Last Wednesday the WebSight Design server support team sprang into action after news broke about the Bash Bug, an internet security flaw that has been lurking in software on hundreds of millions of devices for the past 22 years. Also known as the "Shellshock" bug, it's considered by most security experts to be even bigger and more dangerous than the Heartbleed bug, which took the Internet by storm back in April. The man who discovered the Bash bug, software developer Stephane Chazelas of Akamai Technologies Inc., is quoted as saying "The realisation of the scale and impact of [it] and what I had in my hands was quite scary." (The Sydney Morning Herald). That's because while Heartbleed exposed sensitive information to the prying eyes of Internet hackers, the Bash vulnerability actually gives them control of your device to install applications or execute code. True to its name, the Bash bug exploits a commonly used piece of system software called "Bash." Bash is a command shell that runs on Unix and Linux devices, as well as on Mac OS X, and is installed on a wide range of Internet-connected devices. Millions of computers, phones, routers, and even medical devices and industrial equipment are at risk for potential attack. The National Institute of Standards and Technology has rated the Bash bug a 10 out of 10 on its severity scale. By comparison, the Heartbleed bug was only a 5. That should give you some idea as to the seriousness of the threat. At the same time that the Shellshock bug was disclosed to the public last Wednesday, a patch was released to address it. Our team at WebSight Design wasted no time in installing the patch and updating all of our 80+ servers to secure against the threat, completing the task within hours of the bug's first announcement. When it comes to the security of your website, can your web host say the same? We take great pride in ensuring all of our clients' websites are safe and secure, staying on top of the very latest patches and security updates. With the recent Home Depot hack and all the other possible threats out there, our server support team is on call 24/7. If you're unsure as to whether or not your hosting provider took quick action to defend against the Bash vulnerability, it's worth it to find out. Sometimes a matter of hours can make all the difference in the world.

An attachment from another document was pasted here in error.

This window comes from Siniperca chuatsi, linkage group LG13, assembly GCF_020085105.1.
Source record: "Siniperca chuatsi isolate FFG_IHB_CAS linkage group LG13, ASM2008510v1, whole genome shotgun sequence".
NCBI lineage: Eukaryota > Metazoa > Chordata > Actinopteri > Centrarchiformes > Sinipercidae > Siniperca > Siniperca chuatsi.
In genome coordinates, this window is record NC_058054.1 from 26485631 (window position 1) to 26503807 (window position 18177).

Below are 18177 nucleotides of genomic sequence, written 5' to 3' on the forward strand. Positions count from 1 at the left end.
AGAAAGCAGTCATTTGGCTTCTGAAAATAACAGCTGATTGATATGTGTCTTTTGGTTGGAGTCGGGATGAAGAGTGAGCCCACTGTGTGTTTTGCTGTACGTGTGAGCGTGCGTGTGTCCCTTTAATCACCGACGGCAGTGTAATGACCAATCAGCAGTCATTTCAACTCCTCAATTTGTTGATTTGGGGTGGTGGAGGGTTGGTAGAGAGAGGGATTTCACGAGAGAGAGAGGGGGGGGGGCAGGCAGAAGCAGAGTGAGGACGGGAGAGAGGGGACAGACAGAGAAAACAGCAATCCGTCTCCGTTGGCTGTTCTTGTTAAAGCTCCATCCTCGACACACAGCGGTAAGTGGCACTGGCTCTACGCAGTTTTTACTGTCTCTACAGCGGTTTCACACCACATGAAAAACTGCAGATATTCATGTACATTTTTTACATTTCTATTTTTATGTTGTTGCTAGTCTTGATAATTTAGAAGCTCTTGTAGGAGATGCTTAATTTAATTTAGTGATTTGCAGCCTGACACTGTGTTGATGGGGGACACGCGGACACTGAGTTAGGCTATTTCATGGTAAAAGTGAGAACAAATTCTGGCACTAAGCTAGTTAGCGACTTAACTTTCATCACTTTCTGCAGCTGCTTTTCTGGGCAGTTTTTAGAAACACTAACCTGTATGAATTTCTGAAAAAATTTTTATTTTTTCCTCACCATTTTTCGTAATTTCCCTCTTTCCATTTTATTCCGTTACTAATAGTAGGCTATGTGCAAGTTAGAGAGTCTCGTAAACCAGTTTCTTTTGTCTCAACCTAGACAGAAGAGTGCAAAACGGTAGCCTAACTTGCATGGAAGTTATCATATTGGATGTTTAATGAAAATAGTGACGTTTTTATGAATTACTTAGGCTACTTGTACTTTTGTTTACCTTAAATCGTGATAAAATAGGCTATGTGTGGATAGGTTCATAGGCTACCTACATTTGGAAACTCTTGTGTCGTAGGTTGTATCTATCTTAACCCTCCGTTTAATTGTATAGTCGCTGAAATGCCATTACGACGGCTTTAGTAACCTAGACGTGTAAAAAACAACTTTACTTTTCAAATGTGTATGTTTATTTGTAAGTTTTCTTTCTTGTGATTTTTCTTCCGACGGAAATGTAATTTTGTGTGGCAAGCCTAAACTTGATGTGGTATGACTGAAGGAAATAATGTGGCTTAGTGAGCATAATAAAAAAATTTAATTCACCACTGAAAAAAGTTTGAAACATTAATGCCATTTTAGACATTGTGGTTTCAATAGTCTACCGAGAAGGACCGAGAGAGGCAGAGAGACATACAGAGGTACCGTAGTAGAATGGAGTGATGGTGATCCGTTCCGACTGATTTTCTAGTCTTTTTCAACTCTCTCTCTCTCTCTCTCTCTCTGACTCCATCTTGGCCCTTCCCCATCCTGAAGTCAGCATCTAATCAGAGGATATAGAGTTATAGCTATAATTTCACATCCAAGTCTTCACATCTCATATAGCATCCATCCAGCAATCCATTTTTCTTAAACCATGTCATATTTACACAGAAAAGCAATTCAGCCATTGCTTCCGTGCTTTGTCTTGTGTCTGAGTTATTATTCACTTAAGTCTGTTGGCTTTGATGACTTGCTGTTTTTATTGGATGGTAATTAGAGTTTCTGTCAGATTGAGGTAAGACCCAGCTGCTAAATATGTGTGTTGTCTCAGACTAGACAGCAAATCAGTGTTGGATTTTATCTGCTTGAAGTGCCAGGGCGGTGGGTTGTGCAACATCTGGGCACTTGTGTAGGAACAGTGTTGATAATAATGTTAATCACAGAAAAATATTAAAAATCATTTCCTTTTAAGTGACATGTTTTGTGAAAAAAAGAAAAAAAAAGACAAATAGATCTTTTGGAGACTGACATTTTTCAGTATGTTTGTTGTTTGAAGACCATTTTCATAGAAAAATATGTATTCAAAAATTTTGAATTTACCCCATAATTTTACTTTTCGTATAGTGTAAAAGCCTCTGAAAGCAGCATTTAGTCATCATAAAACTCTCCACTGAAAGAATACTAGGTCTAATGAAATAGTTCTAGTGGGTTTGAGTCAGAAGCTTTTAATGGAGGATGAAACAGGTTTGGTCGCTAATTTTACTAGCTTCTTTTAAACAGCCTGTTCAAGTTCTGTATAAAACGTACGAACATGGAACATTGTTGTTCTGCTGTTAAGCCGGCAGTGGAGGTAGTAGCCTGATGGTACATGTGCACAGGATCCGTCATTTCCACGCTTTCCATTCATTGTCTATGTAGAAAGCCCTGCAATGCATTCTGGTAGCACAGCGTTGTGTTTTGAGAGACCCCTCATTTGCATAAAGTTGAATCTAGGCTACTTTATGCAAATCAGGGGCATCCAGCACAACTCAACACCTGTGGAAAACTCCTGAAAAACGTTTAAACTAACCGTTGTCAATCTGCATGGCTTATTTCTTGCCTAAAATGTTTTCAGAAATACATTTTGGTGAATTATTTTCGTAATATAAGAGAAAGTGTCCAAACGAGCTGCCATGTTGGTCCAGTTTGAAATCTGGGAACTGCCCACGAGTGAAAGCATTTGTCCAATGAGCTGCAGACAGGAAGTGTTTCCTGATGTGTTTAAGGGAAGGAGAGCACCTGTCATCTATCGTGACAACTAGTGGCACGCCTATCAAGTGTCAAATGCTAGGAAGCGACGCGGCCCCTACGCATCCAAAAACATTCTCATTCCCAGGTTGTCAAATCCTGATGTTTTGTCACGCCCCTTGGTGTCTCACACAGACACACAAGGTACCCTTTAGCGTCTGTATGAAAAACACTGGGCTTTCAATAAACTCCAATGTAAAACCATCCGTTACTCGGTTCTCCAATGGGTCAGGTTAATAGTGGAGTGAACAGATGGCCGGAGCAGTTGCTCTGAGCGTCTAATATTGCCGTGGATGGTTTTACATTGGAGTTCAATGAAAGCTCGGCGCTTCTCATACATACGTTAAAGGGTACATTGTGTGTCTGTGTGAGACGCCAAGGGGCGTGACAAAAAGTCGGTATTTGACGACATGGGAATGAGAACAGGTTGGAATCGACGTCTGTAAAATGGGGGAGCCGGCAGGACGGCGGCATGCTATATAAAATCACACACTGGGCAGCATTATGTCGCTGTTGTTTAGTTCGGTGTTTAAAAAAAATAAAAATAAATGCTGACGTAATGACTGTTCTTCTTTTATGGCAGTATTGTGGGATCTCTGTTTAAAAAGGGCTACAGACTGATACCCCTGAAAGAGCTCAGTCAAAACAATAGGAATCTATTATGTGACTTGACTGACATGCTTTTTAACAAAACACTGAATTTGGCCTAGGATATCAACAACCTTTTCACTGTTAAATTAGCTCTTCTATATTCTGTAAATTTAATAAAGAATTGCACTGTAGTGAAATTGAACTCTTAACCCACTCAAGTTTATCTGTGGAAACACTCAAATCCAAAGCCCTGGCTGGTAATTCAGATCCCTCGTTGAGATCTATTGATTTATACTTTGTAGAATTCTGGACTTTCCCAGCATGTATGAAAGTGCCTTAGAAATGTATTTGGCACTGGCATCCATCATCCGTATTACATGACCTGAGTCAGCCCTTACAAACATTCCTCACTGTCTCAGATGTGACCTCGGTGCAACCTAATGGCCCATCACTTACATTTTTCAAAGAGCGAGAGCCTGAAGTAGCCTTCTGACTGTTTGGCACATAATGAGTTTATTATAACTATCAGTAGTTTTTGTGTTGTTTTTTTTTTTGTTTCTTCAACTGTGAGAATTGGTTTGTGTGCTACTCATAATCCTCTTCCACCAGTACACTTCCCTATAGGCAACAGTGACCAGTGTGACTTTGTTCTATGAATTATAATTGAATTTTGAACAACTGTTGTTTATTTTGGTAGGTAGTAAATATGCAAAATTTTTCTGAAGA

How To Avoid Shellshock: WSD's Quick Response To The Bash Bug